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Aereo should not call itself a cable company

Aereo is trying to reinvent itself after its June 2014 loss in the U.S. Supreme Court where the high court held that Aereo activities were substantially like those of a cable company; therefore it met the definition of performance under the Copyright Act and was required to compensate broadcasters for the performance of their content.  Aereo, like other cable companies, should have to pay re-transmission fees to over-the-air broadcasters whose signals Aereo was capturing via miniature antennas and providing to Aereo’s subscribers.

Aereo’s reportedly new approach will be to ask the courts to treat the company as such, as a cable company, so that Aereo can move forward with a business model that allows it to make some money fast.

Well, Aereo may not want to move too fast with that classification redux.  According to U.S.C. 47 sec. 522 (5), a cable operator means any person or group of persons (A) who provide cable service over a cable system and directly or through one or more affiliates owns a significant interest in such cable system, or (B) who otherwise controls or is responsible for, through any arrangement, the management and operation of such a cable system.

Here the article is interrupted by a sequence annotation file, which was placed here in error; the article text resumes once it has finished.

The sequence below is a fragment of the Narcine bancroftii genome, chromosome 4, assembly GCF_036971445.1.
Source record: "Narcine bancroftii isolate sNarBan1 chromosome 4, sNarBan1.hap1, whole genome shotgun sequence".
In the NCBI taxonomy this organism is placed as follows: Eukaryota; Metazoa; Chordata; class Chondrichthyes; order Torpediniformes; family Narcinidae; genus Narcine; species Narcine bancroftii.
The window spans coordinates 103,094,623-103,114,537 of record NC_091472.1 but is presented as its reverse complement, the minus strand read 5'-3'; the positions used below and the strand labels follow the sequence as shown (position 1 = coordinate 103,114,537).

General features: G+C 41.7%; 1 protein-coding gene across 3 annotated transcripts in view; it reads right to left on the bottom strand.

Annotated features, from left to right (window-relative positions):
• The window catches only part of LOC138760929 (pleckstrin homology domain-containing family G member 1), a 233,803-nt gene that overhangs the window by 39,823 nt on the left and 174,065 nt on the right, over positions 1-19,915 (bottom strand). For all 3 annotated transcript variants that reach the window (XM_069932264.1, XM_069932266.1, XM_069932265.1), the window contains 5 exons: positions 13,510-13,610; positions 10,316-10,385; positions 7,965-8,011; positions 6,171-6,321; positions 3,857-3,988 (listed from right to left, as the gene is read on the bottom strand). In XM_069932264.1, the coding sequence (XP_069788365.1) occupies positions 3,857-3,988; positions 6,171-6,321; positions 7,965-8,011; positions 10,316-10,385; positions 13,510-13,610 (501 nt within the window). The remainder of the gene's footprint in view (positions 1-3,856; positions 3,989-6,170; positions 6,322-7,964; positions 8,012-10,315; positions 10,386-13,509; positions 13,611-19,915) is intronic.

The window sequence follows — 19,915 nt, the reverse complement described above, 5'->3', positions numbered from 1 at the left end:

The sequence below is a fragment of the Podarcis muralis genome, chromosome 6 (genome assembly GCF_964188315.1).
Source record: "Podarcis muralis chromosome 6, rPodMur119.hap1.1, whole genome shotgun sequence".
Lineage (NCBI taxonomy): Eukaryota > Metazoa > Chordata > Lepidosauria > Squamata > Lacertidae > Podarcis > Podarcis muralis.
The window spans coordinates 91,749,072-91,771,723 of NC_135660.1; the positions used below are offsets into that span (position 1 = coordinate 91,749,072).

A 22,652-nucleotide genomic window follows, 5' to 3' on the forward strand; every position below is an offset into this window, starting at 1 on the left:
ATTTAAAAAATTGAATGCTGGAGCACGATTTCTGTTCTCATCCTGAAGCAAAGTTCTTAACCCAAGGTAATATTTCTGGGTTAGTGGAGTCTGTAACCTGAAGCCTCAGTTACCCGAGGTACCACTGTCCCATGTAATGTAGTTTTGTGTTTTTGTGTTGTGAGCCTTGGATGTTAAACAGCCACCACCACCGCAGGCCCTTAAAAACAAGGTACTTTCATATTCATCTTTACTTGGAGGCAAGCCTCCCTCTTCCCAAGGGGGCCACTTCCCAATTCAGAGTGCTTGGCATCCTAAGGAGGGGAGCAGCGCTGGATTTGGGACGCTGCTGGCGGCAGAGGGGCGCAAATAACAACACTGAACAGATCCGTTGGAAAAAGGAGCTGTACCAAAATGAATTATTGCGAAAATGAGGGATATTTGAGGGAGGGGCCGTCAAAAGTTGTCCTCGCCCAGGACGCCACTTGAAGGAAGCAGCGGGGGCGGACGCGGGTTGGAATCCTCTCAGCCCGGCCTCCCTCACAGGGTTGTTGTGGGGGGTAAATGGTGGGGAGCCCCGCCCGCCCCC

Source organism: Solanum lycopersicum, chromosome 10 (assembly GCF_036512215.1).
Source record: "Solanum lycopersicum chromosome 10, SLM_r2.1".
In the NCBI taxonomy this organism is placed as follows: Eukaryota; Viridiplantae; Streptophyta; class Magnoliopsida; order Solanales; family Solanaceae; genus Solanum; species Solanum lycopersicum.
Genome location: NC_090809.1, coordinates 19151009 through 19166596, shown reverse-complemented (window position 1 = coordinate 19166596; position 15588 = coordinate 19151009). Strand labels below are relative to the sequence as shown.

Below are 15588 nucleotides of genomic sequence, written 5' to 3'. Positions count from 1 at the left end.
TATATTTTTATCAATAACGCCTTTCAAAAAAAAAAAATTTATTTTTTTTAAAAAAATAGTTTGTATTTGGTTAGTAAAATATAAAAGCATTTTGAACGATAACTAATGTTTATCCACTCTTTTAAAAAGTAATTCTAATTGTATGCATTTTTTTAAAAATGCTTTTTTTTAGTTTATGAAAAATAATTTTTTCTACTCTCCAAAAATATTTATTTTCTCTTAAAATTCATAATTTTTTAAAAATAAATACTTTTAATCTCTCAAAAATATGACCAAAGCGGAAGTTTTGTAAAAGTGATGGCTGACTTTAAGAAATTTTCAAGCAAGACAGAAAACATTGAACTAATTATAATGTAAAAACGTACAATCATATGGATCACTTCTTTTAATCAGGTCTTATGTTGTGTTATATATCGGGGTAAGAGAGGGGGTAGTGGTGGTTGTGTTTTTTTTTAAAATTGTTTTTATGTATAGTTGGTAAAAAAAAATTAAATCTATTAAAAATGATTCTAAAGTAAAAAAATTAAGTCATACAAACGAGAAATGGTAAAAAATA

A cable system is defined as a facility consisting of a set of closed transmission paths and associated signal generation, reception, and control equipment that is designed to provide cable service which includes video programming and which is provided to multiple subscribers within a community, but such term does not include (A) a facility that serves only to transmit the television signals of one or more television broadcast stations; (B) a facility that serves subscribers without using any public rights of way; (C) a facility of a common carrier which is subject, in whole or in part, to the provisions of sub-chapter II of this chapter, except that such facility shall be considered a cable system (other than for purposes of section 541(c) of this title) to the extent such facility is used in the transmission of video programming directly to subscribers, unless the extent of such use is solely to provide interactive on demand services; (D) an open video system that complies with section 573 of this title; or (E) any facilities of any electric utility used solely for operating its electric utility system.